Two celebrations, two wars
On May 9th Russia celebrates the victorious end of the Great Patriotic War (GPW). In the West these impressive Moscow festivities are seen as the Russian version of celebrating the end of the Second World War (WWII). But Western nations commemorate the end of WWII in Europe on May 8th. Are they celebrating the same event? Perhaps not. These two springtime celebrations differ by much more than just one day. They actually concern two different wars. On closer inspection the Great Patriotic War (GPW) is poles apart from the Second World War (WWII).
The Second World War (WWII), act I
The Second World War started with the attack on Poland in September 1939, by two totalitarian allies, Nazi Germany and Soviet Russia. The Nazis attacked from the West. Shortly after, the Soviets invaded from the east, exactly as Hitler and Stalin had previously agreed (Molotov-Ribbentrop Pact).
The democratic West (Great Britain and France) initially responded by declaring war on Nazi Germany. Having soon discovered that they were totally incapable of helping Poland militarily, an additional declaration of war against the second totalitarian invader of Poland, Soviet Russia, seemed pointless. Still, open war with Russia came very close a few months later, when Stalin attacked neutral Finland. Then Britain and France made plans to dispatch troops to help Finland, but in the end cancelled the enterprise as being logistically impractical.
The totalitarian alliance between Stalin and Hitler continued its aggression against the democratic West. Stalin tried to invade Finland, but was in the end unable to conquer the fiercely fighting Finns. Norway and Denmark were occupied by Hitler. Estonia, Latvia and Lithuania were invaded by Stalin. Soon the Low Countries and France were overrun by Hitler. Stalin carved himself a piece of Romania.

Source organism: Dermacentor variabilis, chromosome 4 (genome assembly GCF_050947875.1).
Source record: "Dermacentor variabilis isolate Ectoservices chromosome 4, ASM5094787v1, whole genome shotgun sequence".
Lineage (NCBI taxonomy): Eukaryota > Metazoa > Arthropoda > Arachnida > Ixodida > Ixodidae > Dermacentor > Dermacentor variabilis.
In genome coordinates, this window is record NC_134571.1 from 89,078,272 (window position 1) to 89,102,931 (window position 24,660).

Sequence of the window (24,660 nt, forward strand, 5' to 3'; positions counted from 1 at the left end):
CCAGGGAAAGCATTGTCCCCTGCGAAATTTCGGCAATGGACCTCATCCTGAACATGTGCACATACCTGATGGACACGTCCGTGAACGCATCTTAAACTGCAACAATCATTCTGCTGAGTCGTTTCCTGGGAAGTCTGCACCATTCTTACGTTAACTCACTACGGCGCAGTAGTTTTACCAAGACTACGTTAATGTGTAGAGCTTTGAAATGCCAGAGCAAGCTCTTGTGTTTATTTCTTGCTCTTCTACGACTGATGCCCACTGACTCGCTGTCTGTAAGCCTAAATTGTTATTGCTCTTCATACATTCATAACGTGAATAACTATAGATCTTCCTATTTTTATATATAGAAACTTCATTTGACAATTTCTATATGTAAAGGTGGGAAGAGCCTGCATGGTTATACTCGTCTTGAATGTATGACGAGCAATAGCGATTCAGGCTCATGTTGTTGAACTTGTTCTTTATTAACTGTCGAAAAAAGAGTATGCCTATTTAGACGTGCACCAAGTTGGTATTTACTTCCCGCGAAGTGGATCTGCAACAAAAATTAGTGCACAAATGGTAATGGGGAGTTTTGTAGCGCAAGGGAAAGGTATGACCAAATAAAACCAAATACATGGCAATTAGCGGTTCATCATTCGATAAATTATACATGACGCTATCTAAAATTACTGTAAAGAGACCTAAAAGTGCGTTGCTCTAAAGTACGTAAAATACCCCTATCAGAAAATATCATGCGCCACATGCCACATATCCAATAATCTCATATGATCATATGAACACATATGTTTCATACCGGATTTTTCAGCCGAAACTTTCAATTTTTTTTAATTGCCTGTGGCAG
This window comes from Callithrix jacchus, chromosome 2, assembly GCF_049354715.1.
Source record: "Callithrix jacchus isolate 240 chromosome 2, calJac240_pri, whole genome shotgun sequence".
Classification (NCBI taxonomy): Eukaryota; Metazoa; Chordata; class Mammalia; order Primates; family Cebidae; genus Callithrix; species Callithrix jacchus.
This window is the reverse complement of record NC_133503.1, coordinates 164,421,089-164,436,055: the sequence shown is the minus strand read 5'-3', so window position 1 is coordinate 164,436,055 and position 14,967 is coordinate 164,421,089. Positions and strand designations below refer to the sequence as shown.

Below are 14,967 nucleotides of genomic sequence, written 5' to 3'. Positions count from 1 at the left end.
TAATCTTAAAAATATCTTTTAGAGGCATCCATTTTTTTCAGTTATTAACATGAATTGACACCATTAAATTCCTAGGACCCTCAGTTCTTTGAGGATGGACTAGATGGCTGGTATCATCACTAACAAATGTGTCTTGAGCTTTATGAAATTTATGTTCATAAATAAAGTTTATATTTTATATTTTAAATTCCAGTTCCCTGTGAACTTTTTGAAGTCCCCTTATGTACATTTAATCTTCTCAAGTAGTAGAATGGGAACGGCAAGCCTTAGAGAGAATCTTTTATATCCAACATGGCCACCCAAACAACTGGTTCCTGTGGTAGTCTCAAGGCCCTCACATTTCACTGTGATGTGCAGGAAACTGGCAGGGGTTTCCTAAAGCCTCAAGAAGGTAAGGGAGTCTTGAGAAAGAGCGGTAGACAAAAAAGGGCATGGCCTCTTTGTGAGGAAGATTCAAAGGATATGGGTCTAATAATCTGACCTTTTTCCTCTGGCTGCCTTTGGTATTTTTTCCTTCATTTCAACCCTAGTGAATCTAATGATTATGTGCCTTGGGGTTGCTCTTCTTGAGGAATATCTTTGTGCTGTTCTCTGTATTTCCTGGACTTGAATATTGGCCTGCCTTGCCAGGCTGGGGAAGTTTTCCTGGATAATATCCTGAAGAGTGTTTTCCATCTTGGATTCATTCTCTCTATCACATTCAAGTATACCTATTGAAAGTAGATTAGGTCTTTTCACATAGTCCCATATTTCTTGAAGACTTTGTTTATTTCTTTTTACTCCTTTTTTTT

Now Britain stood alone. Alone against Hitler? No, things looked a lot gloomier than that. Britain and the British Commonwealth actually stood alone against the Stalin-Hitler totalitarian alliance. This despotic league continued to wreak havoc on Europe for a full year after the fall of France. A steady traffic of Russian supply trains were rolling into Germany, as scheduled, making it possible for Hitler to invade Yugoslavia and Greece and to send Rommel’s tanks to North Africa against the British.
The Great Patriotic War (GPW) – a brand new war
But, as frequently happens among gangsters, the one betrayed the other. In late June 1941, an entirely new war suddenly broke out, a war that had nothing to do with the Second World War. Hitler had simply decided to overrun his erstwhile pal Stalin. This separate Stalin-Hitler war came to be called – by Stalin – the Great Patriotic War. From the start the Great Patriotic War took the stage as the main horror show. It became a vicious mass killing between two gangster regimes and it continued gushing blood up to its very end on May 9th 1945. Hitler eventually lost the Great Patriotic War, as we all know, giving occasion to the present-day grand celebrations in Moscow.
Second World War (WWII), act II
But what about the Second World War? Did it still continue, after the outbreak of the Great Patriotic War? Formally it certainly did. But in actuality it more or less petered ... not out, but sort of ... on. Britain didn’t have any military strength to mount major operations against Hitler. And there was of course no reason to aggravate Britain’s erstwhile enemy Stalin, who was now fortunately otherwise engaged. It rather became sensible for Britain to try to help Stalin in order to weaken Hitler, the remaining active WWII foe. But on the British WWII battlefield against Hitler not much happened, except mostly defensive action in North Africa and Greece.
Then in December 1941 again something unforeseen occurred, moving the Second World War in Europe from the back burner and making it – well, not exactly red hot, but at least briskly bubbling. After Japan had struck the US, Hitler (for some unfathomable reason) declared war on the United States. So now America, with its vast resources, became actively involved in the Second World War in Europe. Britain had at last acquired a powerful ally. In time this led to the allied landings in North Africa and Italy and later to D-day and the liberation of France. Finally Nazi Germany surrendered on May 8th 1945.